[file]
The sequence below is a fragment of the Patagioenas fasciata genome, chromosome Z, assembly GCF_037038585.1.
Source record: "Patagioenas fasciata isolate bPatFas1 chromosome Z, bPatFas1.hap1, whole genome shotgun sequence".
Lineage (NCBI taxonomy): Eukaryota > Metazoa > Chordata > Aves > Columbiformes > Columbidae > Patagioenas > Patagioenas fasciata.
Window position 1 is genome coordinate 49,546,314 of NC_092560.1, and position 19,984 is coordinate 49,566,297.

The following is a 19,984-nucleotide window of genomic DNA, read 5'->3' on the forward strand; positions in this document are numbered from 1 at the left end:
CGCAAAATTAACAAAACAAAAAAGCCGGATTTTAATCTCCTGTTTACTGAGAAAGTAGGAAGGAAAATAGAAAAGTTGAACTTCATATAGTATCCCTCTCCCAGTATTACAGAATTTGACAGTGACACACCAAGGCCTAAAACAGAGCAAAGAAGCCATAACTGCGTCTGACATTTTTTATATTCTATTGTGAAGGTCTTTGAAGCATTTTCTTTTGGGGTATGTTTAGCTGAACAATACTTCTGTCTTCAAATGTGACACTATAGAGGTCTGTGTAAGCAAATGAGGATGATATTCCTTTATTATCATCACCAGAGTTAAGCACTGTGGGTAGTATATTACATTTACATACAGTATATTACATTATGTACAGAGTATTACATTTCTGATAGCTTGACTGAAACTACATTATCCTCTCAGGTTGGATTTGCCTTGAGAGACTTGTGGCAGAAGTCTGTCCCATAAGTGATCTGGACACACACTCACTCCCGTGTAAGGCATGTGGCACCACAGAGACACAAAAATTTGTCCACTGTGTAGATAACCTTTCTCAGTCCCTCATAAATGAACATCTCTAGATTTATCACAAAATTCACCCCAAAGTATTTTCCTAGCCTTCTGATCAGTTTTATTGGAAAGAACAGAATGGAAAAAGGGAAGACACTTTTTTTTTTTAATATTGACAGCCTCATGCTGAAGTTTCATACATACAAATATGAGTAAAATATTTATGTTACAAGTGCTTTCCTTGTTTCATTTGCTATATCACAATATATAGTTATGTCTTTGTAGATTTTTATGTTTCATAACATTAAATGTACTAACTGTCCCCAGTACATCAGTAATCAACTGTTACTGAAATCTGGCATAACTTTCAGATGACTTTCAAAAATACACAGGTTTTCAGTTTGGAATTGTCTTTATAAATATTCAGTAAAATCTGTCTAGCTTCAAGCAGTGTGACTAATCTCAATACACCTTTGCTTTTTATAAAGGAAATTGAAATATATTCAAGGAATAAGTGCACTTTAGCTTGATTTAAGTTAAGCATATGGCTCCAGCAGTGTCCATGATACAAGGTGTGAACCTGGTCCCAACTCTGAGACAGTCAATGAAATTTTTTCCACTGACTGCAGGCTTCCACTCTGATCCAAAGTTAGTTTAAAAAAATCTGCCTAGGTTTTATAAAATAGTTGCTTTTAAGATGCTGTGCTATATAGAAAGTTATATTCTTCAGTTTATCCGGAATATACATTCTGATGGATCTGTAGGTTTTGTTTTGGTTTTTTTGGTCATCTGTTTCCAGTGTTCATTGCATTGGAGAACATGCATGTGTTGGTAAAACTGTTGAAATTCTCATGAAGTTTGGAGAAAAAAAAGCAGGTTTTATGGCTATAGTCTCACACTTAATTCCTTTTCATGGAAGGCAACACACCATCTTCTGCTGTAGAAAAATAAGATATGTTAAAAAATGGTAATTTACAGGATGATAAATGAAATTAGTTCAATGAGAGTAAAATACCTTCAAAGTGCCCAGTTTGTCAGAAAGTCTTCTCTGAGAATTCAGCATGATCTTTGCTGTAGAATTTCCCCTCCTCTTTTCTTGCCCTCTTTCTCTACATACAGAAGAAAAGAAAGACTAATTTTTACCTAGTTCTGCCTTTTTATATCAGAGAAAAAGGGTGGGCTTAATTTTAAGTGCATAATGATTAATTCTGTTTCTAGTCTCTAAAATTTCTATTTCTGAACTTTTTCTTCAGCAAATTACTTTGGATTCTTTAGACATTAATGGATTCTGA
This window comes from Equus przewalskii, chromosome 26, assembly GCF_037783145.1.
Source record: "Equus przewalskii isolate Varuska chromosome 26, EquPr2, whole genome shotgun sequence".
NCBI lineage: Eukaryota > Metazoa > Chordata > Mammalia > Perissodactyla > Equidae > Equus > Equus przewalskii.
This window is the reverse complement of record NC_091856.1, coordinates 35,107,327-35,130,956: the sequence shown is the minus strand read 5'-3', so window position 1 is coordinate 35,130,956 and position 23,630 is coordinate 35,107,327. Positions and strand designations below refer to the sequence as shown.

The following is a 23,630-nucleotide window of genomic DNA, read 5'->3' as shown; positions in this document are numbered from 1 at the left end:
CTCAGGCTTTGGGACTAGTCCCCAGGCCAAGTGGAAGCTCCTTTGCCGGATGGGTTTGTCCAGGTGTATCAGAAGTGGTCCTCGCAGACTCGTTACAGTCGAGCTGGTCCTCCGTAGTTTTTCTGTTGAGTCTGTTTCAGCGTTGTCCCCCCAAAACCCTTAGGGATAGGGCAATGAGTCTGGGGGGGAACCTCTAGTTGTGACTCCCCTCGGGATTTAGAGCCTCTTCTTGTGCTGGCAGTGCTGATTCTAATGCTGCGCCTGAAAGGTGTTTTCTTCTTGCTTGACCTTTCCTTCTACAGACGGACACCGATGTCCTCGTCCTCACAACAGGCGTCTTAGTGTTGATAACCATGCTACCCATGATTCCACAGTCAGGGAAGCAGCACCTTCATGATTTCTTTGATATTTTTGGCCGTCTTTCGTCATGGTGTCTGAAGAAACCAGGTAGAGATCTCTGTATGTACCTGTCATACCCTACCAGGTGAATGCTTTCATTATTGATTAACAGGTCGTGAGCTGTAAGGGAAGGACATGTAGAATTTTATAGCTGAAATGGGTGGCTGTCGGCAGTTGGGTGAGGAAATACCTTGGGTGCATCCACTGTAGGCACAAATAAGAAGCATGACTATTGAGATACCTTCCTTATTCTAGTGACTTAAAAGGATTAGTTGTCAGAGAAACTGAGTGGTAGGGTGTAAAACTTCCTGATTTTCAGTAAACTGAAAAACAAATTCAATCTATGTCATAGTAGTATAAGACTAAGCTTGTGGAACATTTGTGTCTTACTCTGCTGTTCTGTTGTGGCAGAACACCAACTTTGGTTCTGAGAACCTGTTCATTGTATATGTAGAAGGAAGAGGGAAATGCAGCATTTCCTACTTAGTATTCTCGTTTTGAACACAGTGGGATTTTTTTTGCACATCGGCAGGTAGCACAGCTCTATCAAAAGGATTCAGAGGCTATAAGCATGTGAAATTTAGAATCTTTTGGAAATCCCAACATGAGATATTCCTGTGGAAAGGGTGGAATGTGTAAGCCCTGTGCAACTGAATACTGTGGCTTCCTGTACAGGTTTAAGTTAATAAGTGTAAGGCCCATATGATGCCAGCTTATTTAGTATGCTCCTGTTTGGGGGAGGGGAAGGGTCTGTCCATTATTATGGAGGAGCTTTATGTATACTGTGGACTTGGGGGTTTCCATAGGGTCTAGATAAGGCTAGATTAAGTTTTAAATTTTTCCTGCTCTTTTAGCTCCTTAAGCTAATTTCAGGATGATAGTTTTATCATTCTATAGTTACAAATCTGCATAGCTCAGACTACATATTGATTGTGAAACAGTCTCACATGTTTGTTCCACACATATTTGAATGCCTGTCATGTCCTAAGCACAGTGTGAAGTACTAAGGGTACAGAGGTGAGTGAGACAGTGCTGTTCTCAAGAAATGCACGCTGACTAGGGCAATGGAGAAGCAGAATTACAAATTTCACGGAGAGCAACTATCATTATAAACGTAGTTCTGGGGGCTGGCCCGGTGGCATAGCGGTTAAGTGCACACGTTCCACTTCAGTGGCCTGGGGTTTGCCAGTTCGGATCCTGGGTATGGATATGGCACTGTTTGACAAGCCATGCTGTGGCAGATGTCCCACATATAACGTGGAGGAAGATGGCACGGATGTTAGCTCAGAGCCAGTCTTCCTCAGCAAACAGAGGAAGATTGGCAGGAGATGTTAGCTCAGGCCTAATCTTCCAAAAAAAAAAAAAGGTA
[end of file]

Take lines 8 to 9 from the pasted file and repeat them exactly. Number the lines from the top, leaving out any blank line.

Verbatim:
Source record: "Equus przewalskii isolate Varuska chromosome 26, EquPr2, whole genome shotgun sequence".
NCBI lineage: Eukaryota > Metazoa > Chordata > Mammalia > Perissodactyla > Equidae > Equus > Equus przewalskii.